Anger and dreaming have this in common: everybody has both, but subjective awareness runs the gamut from being oblivious to being overwhelmed. Those who find the happy medium can process what goes on inside and make good use of it, or just put it aside if they choose. Psychologist Harbin effectively brings the reader to this happy medium. He speaks from experience, and he writes well.
After ten years of marriage Harbin’s wife convinced him that his own anger was out of control. He finally faced it, took an interest in angry men and after ten more years produced a model of a self-help book. His portraits of angry men bring jolts of recognition along with dismay at the harm they do—to themselves as well as others. These men are insecure, isolated, sensitive and awkward. Fear of what they may do blocks expression—even appreciation—of deep feelings and makes them avoid situations of spontaneity, ambiguity and vulnerability.
Harbin catalogs the usual suspects—competition, childhood abuse or deprivation, media stereotypes—but also points to subtler problems such as the lack of a vocabulary, the unspoken rules of male conversation and unhelpful “New Age psychobabble.”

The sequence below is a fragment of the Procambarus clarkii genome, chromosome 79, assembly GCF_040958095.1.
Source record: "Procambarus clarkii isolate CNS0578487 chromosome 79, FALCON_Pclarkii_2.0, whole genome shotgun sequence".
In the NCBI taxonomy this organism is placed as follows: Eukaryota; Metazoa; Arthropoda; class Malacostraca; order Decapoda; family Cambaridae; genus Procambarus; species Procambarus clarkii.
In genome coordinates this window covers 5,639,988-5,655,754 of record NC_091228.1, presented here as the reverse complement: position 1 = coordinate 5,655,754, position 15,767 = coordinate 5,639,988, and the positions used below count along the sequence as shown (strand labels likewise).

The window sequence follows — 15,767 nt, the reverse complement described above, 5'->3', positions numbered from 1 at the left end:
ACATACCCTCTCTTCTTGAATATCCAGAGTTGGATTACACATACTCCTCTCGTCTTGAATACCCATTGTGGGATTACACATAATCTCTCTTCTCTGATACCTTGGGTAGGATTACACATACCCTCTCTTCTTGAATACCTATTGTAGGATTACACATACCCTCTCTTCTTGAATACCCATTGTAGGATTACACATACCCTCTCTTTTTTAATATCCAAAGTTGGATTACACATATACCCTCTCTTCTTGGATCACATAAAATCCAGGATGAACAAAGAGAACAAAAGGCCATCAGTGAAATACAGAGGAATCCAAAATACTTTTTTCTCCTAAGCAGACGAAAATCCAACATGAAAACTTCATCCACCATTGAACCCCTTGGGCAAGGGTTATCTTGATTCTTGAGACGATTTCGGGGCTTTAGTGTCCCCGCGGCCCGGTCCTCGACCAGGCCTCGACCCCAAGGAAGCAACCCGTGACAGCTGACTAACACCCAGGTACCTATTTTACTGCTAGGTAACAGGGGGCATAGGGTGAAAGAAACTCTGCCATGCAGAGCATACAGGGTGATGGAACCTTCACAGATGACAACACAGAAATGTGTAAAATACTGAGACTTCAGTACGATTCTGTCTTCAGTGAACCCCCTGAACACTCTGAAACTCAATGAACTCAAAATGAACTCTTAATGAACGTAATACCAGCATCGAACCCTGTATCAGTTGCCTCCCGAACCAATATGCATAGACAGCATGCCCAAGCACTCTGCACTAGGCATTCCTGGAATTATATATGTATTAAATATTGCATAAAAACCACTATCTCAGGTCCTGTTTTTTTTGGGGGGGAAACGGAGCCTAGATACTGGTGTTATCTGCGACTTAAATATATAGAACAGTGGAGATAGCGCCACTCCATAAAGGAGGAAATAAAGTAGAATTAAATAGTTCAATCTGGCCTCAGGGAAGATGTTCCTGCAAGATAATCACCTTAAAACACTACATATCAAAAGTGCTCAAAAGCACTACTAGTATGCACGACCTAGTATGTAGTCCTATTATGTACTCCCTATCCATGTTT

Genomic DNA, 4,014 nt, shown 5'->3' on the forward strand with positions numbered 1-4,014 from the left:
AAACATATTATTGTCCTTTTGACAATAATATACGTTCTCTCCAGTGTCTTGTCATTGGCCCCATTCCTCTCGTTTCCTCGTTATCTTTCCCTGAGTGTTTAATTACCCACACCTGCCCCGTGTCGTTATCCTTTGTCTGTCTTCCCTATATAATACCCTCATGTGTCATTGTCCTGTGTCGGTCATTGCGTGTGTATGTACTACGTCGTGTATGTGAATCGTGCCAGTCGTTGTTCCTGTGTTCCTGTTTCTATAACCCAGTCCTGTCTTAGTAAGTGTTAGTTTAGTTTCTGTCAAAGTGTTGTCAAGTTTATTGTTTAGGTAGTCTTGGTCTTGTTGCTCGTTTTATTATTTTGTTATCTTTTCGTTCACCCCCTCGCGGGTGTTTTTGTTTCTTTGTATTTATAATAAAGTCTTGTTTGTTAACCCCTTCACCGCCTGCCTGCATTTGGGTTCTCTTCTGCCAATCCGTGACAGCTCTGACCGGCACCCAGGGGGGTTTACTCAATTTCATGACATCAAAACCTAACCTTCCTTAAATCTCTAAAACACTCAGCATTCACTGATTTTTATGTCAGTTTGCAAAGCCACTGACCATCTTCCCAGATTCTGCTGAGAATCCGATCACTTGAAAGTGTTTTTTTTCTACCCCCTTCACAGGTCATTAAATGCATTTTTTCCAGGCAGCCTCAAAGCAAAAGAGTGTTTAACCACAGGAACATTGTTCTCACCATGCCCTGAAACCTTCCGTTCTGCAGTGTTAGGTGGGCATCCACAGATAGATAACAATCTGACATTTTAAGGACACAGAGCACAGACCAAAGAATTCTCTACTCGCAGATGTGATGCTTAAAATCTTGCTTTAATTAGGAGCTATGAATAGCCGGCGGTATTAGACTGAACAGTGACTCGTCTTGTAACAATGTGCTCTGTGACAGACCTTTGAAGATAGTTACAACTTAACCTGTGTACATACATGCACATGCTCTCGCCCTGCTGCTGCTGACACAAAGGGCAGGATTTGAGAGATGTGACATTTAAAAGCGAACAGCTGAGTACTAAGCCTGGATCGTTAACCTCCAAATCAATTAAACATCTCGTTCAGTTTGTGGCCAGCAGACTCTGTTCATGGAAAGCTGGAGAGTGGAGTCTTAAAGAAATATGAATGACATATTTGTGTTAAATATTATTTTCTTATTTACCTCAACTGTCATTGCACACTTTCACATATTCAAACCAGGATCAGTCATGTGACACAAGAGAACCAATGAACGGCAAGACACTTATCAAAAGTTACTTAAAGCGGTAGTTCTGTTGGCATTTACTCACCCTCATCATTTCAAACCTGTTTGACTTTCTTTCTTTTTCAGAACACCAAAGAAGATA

The book has four parts: self-assessment; action plans—including, paradoxically, assertiveness training; getting help (with chapters on substance abuse, depression, finding a good therapist); and “Anger-Free Families” (including a chapter on fathering). Harbin has zero tolerance for violence: don’t hit, exercise, get rid of weapons, avoid alcohol. Women must be treated respectfully as equals and are advised to protect themselves, to avoid provocation and idle threats and to support constructive change.
Harbin writes with common sense backed by research and clinical experience. He offers practical exercises along with helpful analysis without jargon. This is much more than a book for angry men. It meets the highest standard for psychological advice (his own model is Harriet Lerner’s The Dance of Anger) and will benefit anyone who wants a fuller and more peaceful life.
E. James Lieberman
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